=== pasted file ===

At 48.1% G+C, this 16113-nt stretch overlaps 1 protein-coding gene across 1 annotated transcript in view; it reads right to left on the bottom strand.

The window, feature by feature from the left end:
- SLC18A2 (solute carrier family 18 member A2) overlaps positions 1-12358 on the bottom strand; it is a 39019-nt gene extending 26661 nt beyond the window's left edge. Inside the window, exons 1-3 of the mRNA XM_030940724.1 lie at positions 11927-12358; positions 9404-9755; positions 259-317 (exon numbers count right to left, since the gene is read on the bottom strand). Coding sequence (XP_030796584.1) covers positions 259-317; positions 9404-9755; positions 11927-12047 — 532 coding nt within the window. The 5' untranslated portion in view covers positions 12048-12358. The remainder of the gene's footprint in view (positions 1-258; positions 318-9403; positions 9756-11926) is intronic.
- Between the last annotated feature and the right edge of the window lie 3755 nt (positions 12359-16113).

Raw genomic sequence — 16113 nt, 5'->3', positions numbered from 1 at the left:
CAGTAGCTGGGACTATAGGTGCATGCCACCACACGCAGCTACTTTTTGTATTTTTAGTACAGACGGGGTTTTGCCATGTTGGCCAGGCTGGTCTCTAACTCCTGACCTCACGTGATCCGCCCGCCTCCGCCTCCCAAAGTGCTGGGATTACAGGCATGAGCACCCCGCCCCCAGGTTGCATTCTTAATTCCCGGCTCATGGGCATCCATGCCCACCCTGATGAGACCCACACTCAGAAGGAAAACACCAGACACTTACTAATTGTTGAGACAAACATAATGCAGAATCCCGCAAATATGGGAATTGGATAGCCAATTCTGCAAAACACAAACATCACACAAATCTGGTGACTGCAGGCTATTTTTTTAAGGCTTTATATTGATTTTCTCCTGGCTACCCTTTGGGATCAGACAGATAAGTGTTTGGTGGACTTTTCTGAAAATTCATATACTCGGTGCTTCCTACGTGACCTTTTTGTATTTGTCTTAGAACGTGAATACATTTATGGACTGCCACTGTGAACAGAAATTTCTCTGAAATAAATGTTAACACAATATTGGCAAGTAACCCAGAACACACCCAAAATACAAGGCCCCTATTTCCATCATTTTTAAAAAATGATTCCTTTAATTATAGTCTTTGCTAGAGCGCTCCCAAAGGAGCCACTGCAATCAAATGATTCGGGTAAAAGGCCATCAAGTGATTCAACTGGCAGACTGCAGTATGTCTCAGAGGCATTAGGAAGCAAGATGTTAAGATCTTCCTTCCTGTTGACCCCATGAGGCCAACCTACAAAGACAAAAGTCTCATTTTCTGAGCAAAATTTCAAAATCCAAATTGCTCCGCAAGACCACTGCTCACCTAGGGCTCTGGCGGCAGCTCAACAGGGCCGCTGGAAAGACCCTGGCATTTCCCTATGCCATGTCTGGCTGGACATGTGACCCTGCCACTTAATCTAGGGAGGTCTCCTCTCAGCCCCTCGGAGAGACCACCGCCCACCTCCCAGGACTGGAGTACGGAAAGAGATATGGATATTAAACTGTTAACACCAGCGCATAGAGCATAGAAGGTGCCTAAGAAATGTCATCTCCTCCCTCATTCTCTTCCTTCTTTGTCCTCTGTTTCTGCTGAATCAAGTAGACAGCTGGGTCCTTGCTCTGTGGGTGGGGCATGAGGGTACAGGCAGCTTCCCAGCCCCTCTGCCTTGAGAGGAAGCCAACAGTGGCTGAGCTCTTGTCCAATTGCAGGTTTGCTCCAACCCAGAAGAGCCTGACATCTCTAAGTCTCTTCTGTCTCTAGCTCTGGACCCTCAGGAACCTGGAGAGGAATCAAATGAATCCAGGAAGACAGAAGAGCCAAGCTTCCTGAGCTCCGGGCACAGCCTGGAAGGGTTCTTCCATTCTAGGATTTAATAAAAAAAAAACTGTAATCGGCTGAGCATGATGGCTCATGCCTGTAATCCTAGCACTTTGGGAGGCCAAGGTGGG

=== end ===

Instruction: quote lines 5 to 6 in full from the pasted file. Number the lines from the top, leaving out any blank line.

Raw genomic sequence — 16113 nt, 5'->3', positions numbered from 1 at the left:
CAGTAGCTGGGACTATAGGTGCATGCCACCACACGCAGCTACTTTTTGTATTTTTAGTACAGACGGGGTTTTGCCATGTTGGCCAGGCTGGTCTCTAACTCCTGACCTCACGTGATCCGCCCGCCTCCGCCTCCCAAAGTGCTGGGATTACAGGCATGAGCACCCCGCCCCCAGGTTGCATTCTTAATTCCCGGCTCATGGGCATCCATGCCCACCCTGATGAGACCCACACTCAGAAGGAAAACACCAGACACTTACTAATTGTTGAGACAAACATAATGCAGAATCCCGCAAATATGGGAATTGGATAGCCAATTCTGCAAAACACAAACATCACACAAATCTGGTGACTGCAGGCTATTTTTTTAAGGCTTTATATTGATTTTCTCCTGGCTACCCTTTGGGATCAGACAGATAAGTGTTTGGTGGACTTTTCTGAAAATTCATATACTCGGTGCTTCCTACGTGACCTTTTTGTATTTGTCTTAGAACGTGAATACATTTATGGACTGCCACTGTGAACAGAAATTTCTCTGAAATAAATGTTAACACAATATTGGCAAGTAACCCAGAACACACCCAAAATACAAGGCCCCTATTTCCATCATTTTTAAAAAATGATTCCTTTAATTATAGTCTTTGCTAGAGCGCTCCCAAAGGAGCCACTGCAATCAAATGATTCGGGTAAAAGGCCATCAAGTGATTCAACTGGCAGACTGCAGTATGTCTCAGAGGCATTAGGAAGCAAGATGTTAAGATCTTCCTTCCTGTTGACCCCATGAGGCCAACCTACAAAGACAAAAGTCTCATTTTCTGAGCAAAATTTCAAAATCCAAATTGCTCCGCAAGACCACTGCTCACCTAGGGCTCTGGCGGCAGCTCAACAGGGCCGCTGGAAAGACCCTGGCATTTCCCTATGCCATGTCTGGCTGGACATGTGACCCTGCCACTTAATCTAGGGAGGTCTCCTCTCAGCCCCTCGGAGAGACCACCGCCCACCTCCCAGGACTGGAGTACGGAAAGAGATATGGATATTAAACTGTTAACACCAGCGCATAGAGCATAGAAGGTGCCTAAGAAATGTCATCTCCTCCCTCATTCTCTTCCTTCTTTGTCCTCTGTTTCTGCTGAATCAAGTAGACAGCTGGGTCCTTGCTCTGTGGGTGGGGCATGAGGGTACAGGCAGCTTCCCAGCCCCTCTGCCTTGAGAGGAAGCCAACAGTGGCTGAGCTCTTGTCCAATTGCAGGTTTGCTCCAACCCAGAAGAGCCTGACATCTCTAAGTCTCTTCTGTCTCTAGCTCTGGACCCTCAGGAACCTGGAGAGGAATCAAATGAATCCAGGAAGACAGAAGAGCCAAGCTTCCTGAGCTCCGGGCACAGCCTGGAAGGGTTCTTCCATTCTAGGATTTAATAAAAAAAAAACTGTAATCGGCTGAGCATGATGGCTCATGCCTGTAATCCTAGCACTTTGGGAGGCCAAGGTGGG